Location: 5920 Steubenville Pike, Robinson. 412-489-5398
Hours: Sun.-Sat. 11 a.m.-10 p.m.
Prices: Dim sum $2-3.50; entrees $9-20
Fare: Cantonese Chinese-American
Atmosphere: Chinatown diner
Liquor: Full Bar
Smoking: None Permitted
At this point, Chinese food -- or Chinese-American food, we should say -- is almost as American as the proverbial apple pie. There's nothing exotic about it; it's as assimilated and familiar as spaghetti (which is itself descended from Chinese noodles).
But if you think outside the takeout box about the allure of Chinese restaurants, there's a lot more to it than General Tsao. The tradition of sharing, first of all: At no other restaurants, save a few country- or Amish-style places, is it de rigeur for diners to pass around their entrees. There's a certain comfortable cultural otherness, as well: gold and red, colors symbolic of good fortune, are used freely in a way that other American restaurants, both modest and ambitious, are too cautious to attempt. Add in fishtanks whose residents are dinner, not decoration, and sushi and liquor bars, and you've got a dining experience that stands alone.
This is what lured us to Robinson for a meal at an otherwise nondescript suburban Chinese place. What set this one apart was that we'd heard it had been redone in a retro Chinatown style, and that it offered the Holy Grail of Chinese dining, dim sum, not just on special weekends, but every day.
Weekends do feature special dim sum -- roaming carts from which you grab steamer baskets as they pass -- but weekdays include a stand-alone menu with 23 dim sum options. The descriptions offered little to go on, so we adventurously ordered almost all of them. It took a while for some to arrive, but we began spinning our table's built-in lazy Susan as soon as the first dumplings and egg rolls (Thai-style, as it happened) were served.
One of the interesting, and challenging, things about dim sum is that sweet and savory coexist: Steamed sponge cake with pine nuts, which is just as dessert-y as it sounds, is as likely to be served before as after toro cakes, which are dense slabs of starchy root vegetable, mildly flavored on their own, but delicious with the slightly sweet dipping sauce. We quickly learned to embrace the taste-bud roller coaster of never knowing whether the next bite would bite back or demand an accompanying sip of tea.
We were almost uniformly satisfied. The sweet dim sum were pleasant breaks in the savory stream of dumplings and stuffed buns. Textures also varied, from tender crystal shrimp dumplings to flakier-than-flaky golden barbecue pork crisp. Steamed beef balls were much lighter than the name suggests, with bright seasonings. Seafood dumplings were a particular highlight, with a filling reminiscent of a white sauce, almost delicate within the wrapper. There were a few quibbles -- a number of dumpling wrappers stuck to their steaming baskets, two bowls of dipping sauce were plainly inadequate for more than a dozen different dim sum, and occasional dishes erred on the bland side -- but at two or three dollars for nearly every three-piece serving, who minds a dud or two?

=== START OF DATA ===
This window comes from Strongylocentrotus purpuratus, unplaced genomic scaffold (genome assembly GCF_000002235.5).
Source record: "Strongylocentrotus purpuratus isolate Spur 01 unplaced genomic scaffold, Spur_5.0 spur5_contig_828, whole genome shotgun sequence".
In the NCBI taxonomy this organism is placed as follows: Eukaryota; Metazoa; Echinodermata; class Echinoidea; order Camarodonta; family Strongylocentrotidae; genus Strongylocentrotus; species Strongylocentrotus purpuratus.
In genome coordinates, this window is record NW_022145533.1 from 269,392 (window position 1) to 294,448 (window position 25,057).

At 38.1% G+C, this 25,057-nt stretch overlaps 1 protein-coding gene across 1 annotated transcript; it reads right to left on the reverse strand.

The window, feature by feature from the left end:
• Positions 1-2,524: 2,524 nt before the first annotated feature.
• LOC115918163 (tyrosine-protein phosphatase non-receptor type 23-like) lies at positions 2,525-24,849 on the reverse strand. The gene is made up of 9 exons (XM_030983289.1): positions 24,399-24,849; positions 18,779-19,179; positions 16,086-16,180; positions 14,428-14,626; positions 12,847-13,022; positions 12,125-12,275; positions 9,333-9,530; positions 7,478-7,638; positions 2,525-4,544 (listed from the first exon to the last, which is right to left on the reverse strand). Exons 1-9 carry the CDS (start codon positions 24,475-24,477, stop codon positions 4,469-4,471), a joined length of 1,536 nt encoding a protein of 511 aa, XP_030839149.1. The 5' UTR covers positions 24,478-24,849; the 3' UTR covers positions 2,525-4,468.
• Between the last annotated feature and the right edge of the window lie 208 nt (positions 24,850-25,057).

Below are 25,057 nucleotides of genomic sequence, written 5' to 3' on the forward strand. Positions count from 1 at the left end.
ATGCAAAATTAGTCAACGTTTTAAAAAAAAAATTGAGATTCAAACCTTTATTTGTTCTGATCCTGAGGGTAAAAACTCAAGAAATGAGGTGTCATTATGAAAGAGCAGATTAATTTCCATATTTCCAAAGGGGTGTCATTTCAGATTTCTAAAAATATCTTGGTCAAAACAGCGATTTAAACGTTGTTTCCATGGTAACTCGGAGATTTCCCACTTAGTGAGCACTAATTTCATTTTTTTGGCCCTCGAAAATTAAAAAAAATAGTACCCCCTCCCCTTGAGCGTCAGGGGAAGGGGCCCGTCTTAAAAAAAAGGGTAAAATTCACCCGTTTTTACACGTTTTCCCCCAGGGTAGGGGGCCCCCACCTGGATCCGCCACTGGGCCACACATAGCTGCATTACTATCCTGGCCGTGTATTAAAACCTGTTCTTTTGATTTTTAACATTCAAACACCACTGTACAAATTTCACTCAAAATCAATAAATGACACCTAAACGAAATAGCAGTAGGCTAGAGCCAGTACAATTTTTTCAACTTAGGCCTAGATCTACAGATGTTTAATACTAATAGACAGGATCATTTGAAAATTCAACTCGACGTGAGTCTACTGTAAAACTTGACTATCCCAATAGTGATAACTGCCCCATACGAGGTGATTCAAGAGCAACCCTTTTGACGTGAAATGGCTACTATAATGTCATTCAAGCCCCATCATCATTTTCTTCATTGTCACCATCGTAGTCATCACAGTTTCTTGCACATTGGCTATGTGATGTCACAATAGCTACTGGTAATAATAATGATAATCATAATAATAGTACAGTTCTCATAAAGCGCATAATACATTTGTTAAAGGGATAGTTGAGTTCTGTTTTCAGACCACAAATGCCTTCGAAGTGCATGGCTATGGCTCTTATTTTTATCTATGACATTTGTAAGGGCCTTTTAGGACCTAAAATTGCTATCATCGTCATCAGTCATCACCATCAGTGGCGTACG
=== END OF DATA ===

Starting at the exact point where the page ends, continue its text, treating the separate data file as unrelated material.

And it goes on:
Nearly full from small dishes, we nonetheless sampled the fare from Golden Palace's tanks full of striped bass, crabs and lobsters. Crab with spicy salt sounded much better than it was. The seasoning was on the outside of the shell, which meant that many bites of the sweet meat within were underseasoned, and the occasional bite was like sucking on a salt cellar. In between were the exposed joints at the ends of the legs, which showed signs of frying, and balanced tender meat with crisp batter.
Steamed striped bass was a different story. The whole fish, which arrived last of all our food, was cooked perfectly with copious ginger and cilantro and served in a very light, soy-based sauce. Through these aromatic flavors, the freshness of the fish shone through, and our chopsticks picked the bones clean of tender meat.
A friend's more traditional Chinese-American dishes, chicken with broccoli and sweet and sour chicken, were standards of their type. Nonetheless, Golden Palace's dim sum is the most readily available around and an excellent introduction to the form, and the fresh seafood is fine. For those looking to explore Chinese cuisine beyond the standard American restaurant menu, Golden Palace is a good place to start.
- Heather Mull
- General Tsao's chicken (front), salt-and-pepper shrimp (left) and lobster with ginger-scallion sauce (right)